THE TAKEOVER RULES
- (c) Whether conditions must or should apply, noting that an offer with conditions can only be made via an off-market bid or scheme. Conditions may be an important feature where a bidder seeks to acquire a 90% majority in order to be able to effect a compulsory acquisition to acquire the remainder of the share, or alternatively to ensure the entity does not radically change during the bidding period;
- (d) The payment to be given to the target holders and the time at which they receive payment (i.e. under a market bid target shareholders receive payment in accordance with a stock exchanges ordinary settlement rules whereas under a conditional off-market bid, payment is generally not required until one (1) month after the offers become unconditional. Furthermore, under a market bid, a person accepting an offer will not receive any subsequent price increase whereas under an off-market bid the target holders obtain the benefit of any increase in the bid price, whether they have previously accepted an offer or not;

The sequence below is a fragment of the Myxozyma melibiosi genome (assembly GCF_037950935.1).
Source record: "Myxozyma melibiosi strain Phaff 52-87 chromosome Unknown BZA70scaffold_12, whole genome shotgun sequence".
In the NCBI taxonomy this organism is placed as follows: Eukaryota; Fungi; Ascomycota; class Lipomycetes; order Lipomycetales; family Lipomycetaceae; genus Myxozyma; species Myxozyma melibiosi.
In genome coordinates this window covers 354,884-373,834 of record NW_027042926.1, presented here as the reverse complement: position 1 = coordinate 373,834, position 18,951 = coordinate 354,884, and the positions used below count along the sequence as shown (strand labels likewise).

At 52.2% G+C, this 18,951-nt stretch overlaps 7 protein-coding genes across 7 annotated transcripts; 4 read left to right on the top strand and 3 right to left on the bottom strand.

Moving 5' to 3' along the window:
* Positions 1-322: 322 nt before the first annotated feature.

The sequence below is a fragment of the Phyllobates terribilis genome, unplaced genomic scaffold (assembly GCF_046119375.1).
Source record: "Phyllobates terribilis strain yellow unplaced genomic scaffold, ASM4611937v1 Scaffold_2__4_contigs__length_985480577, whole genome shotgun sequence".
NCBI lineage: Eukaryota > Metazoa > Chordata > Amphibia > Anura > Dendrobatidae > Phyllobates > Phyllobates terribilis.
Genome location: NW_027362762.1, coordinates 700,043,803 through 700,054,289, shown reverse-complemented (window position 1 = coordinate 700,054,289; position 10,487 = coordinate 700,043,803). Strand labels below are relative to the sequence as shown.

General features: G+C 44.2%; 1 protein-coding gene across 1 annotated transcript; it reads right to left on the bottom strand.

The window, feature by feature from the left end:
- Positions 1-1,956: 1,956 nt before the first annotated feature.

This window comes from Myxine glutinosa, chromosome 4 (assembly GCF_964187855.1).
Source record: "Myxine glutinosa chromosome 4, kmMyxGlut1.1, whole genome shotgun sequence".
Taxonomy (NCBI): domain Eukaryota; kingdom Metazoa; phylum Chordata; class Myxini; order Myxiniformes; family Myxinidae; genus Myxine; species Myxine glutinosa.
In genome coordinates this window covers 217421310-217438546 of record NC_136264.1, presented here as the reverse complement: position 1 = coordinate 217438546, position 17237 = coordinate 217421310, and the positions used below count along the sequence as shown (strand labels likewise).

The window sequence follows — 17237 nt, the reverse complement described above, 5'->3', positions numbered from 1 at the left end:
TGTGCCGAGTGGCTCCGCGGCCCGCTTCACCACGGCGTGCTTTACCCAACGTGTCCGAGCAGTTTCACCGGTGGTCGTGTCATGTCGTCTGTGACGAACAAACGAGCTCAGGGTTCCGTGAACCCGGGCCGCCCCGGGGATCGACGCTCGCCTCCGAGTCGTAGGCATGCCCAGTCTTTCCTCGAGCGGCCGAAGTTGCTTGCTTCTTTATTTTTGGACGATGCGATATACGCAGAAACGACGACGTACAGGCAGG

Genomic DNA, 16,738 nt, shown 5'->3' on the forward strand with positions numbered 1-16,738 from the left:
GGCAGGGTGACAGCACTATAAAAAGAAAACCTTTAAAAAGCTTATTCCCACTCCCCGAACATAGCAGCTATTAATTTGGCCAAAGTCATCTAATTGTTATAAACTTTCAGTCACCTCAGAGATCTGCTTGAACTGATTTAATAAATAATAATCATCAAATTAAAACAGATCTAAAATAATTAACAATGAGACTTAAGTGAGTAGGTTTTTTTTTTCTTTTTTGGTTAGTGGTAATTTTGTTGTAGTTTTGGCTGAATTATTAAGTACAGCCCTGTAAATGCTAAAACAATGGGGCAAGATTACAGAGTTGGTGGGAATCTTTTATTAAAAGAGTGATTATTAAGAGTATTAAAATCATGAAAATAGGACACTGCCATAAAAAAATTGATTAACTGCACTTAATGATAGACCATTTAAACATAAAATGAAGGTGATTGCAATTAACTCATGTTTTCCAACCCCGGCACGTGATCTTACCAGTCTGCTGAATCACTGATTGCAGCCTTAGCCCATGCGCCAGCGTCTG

- (e) The costs associated with the bid (i.e. brokerage is not payable in an off-market bid or scheme and transfer duty is generally not payable on traders of quoted securities, while a target with significant land holdings may be liable for transfer duty at asset transfer rates calculated on the value of the land or land-related assets held either directly or indirectly by a target entity;
- (f) Proportional offers (i.e. under an off-market bid or scheme a bidder can offer to buy all or a specified portion of the securities held by each target hold whereas under a market bid the bidder must offer to buy all of the securities held by target holders); and
- (g) Significant ownership thresholds as outlined in the legislation.